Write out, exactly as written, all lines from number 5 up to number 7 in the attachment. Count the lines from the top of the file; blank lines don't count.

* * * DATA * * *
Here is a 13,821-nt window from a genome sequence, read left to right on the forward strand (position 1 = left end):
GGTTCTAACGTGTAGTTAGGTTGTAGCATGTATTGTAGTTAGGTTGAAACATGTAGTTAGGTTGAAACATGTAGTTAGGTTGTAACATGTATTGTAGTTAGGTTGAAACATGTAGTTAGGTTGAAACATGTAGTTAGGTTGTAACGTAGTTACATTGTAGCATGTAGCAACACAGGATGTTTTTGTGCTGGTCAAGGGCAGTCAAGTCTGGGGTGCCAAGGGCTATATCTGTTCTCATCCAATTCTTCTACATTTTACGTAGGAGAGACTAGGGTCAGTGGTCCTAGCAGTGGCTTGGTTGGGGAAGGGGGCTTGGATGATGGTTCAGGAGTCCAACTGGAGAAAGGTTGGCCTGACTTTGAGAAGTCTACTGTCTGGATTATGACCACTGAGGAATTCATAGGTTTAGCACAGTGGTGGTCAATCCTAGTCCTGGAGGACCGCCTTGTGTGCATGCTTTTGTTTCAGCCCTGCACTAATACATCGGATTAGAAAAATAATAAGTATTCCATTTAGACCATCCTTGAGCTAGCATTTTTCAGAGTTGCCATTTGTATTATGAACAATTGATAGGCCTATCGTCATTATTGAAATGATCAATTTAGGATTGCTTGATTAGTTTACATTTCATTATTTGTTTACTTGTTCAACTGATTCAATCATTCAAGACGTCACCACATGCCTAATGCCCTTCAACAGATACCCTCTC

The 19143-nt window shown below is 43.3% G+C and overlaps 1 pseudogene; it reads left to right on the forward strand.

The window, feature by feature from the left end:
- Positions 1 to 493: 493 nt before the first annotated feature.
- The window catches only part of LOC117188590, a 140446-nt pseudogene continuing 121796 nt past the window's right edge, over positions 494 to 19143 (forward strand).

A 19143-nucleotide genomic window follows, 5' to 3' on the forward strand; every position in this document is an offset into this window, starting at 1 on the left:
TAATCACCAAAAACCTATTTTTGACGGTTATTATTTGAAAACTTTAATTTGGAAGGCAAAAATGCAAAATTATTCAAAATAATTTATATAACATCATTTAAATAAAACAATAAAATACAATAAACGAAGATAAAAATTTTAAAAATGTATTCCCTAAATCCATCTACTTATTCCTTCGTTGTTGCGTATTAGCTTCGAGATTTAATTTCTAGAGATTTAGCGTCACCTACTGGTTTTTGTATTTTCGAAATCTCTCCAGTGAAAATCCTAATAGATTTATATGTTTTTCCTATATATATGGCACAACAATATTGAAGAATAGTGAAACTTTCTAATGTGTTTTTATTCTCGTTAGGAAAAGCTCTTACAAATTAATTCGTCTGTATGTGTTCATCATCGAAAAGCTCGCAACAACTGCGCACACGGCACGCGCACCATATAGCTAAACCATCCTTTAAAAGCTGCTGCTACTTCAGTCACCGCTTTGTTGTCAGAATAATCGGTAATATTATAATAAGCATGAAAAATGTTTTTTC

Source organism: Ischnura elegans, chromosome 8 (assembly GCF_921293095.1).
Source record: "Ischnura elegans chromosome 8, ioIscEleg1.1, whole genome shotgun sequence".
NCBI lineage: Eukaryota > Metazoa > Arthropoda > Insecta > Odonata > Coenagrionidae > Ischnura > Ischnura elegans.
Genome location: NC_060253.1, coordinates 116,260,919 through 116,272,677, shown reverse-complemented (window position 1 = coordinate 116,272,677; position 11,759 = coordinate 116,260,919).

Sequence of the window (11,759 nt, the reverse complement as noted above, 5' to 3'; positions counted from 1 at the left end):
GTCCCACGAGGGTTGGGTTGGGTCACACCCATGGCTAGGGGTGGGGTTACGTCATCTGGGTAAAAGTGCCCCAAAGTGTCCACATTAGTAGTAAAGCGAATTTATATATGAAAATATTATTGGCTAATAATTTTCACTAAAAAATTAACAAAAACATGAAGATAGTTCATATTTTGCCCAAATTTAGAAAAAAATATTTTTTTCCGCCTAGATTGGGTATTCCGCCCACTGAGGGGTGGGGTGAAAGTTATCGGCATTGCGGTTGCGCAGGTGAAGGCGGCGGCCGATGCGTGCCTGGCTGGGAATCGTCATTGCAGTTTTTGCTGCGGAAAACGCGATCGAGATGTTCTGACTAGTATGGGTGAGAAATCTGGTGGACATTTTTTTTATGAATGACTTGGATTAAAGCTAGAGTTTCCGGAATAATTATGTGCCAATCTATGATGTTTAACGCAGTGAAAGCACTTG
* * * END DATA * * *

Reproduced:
- Positions 1 to 493: 493 nt before the first annotated feature.
- The window catches only part of LOC117188590, a 140446-nt pseudogene continuing 121796 nt past the window's right edge, over positions 494 to 19143 (forward strand).

A 19143-nucleotide genomic window follows, 5' to 3' on the forward strand; every position in this document is an offset into this window, starting at 1 on the left: